Nunes v. Rushton
MEMORANDUM DECISION AND ORDER denying 29 Motion for Sanctions; denying 32 Motion to Quash. Signed by Magistrate Judge Dustin B. Pead on 6/4/15 (alt)
IN THE UNITED STATES DISTRICT COURT FOR THE DISTRICT OF UTAH
RACHEL ANN NUNES,
MEMORANDUM DECISION & ORDER
Case No. 2:14-cv-627
District Court Judge Tena Campbell
Magistrate Judge Dustin Pead
This matter is before Magistrate Judge Dustin Pead pursuant to a 28 U.S.C.
§636(b)(1)(A) referral from District Court Judge Tena Campbell (doc. 22).
On August 29, 2014, Plaintiff Rachel Ann Nunes (“Plaintiff”) filed an action against
Defendant Tiffanie Rushton (“Defendant”). In her complaint, Plaintiff asserts that Defendant
plagiarized her Christian novel “A Bid For Love,” and engaged in “a vicious campaign to
discredit [Plaintiff] and disparage her work” by utilizing false identities to post defamatory
statements on the internet (doc. 2, ¶27).1
Currently pending before the court is: (1) Defendant’s “Motion For Sanctions For
Violation Of Rule 45" (doc. 29); and (2) Defendant’s “Motion To Quash Second Subpoena
Duces Tecum To The Davis County School District” (doc. 32). Upon review, the Court elects to
determine the pending motions on the basis of the written memoranda and finds that oral
argument would not be helpful or necessary. See DUCivR 7-1(f).
Plaintiff brings causes of action against Defendant for copyright infringement,
defamation, false light interference with prospective business relations and harassment (doc. 2).
On February 9, 2015, Plaintiff served a subpoena duces tecum (“first subpoena”) on
Defendant’s employer the Davis County School District (the “School District”) (doc. 29-3). Two
days later, Plaintiff sent Defendant a notice of her intent to serve the first subpoena. Id.
Defendant objected and filed a motion to quash (doc. 18). Thereafter, on March 9, 2015, the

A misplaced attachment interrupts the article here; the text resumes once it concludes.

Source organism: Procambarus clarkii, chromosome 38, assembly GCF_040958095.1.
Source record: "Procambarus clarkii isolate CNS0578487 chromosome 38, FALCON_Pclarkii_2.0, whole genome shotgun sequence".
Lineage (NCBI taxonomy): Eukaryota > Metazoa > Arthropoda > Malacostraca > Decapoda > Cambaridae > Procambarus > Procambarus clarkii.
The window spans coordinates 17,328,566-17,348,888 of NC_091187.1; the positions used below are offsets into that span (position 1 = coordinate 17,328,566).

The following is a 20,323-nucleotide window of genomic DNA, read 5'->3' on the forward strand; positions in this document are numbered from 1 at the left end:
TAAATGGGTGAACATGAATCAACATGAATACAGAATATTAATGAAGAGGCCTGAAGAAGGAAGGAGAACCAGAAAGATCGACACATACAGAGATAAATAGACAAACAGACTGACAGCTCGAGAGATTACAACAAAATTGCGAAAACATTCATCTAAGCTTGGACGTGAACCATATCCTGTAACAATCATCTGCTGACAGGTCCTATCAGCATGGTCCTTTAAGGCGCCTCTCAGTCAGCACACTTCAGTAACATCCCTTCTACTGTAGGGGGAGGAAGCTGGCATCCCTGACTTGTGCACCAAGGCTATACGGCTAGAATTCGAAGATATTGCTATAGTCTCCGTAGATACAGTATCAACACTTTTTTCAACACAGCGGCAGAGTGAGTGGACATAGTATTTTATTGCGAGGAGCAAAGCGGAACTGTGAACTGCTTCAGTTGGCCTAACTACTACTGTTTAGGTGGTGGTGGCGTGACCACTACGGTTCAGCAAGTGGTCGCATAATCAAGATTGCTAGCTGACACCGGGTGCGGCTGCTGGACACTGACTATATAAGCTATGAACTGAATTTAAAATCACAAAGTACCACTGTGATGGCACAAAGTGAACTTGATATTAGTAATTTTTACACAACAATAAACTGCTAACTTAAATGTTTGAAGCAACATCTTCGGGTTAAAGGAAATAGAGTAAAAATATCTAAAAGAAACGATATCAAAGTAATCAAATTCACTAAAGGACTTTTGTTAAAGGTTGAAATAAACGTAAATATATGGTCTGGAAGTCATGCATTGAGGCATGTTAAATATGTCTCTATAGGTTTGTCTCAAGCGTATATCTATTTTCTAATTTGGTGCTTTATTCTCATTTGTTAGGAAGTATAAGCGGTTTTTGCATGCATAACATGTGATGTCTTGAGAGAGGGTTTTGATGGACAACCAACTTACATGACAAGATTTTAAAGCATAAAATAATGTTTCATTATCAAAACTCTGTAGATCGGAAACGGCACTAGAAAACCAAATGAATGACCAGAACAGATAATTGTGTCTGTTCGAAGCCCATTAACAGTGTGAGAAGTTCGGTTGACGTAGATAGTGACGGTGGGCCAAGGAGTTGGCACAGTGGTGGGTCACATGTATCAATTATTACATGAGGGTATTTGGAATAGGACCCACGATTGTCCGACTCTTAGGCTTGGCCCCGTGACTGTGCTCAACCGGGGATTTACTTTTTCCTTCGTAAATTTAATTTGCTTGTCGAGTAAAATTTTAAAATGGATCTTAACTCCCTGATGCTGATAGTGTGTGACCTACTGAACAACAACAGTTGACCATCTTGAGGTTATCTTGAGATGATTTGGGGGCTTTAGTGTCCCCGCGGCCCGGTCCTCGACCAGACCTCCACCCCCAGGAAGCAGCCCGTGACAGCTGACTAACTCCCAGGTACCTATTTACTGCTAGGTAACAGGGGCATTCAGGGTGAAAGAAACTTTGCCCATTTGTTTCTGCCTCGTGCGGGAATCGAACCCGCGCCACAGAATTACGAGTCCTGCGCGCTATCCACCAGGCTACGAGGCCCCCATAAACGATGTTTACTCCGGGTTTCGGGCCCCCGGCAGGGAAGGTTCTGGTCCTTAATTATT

court granted Defendant’s motion to quash and ordered the parties to “engage in an attorney
planning meeting, finalize a formal scheduling order and begin the discovery process” (doc. 27).
In doing so, the court made no findings regarding the “scope, content or substance” of the first
On March 11, 2015, the parties appeared before Magistrate Judge Furse for a rule 16(f)
pre-trial scheduling conference (doc. 28) . During the conference, Plaintiff’s counsel, attorney
Shawn P. Bailey (“Attorney Bailey”), informed Defendant that his office “instructed the School
District to hold off on responding to the [first subpoena] given Defendant’s objection” (doc. 29,
p. 6); see also Fed. R. Civ. P. 16(f)(C); DUCiv R16-1. Several days later, however, Attorney
Bailey contacted Defendant to indicate that his office had in fact already received the School
District’s subpoena responses on March 10, 2015 (doc. 29-6). Based thereon, Defendant filed a
motion for sanctions against Plaintiff asserting violations of federal rule 45 (doc. 29).
On April 1, 2015, the court issued a formal scheduling order setting forth specific dates
for discovery and the filing of dispositive motions (doc. 30). With the scheduling order in place,
Plaintiff sent Defendant a notice of her intent to serve a second subpoena duces tecum (“second
subpoena”) on the School District (doc. 32-3). On April 20, 2015, Defendant filed a motion to
quash the second subpoena (doc. 32).
III. LEGAL STANDARDS
The motions before the court relate to discovery. “The district court has broad discretion
over the control of discovery, and the [Tenth Circuit] will not set aside discovery rulings absent
an abuse of that discretion.” Sec. & Exch. Comm’n v. Merrill Scott & Assocs., Ltd., 600 F.3d
1262, 1271 (10th Cir. 2010) (quotations and citations omitted).
The general scope of discovery is governed by rule 26(b)(1) of the Federal Rules of Civil
Procedure, which provides:
[p]arties may obtain discovery regarding any nonprivileged matter
that is relevant to any party’s claim or defenses. . . .For good cause,
the court may order discovery of any matter relevant to the subject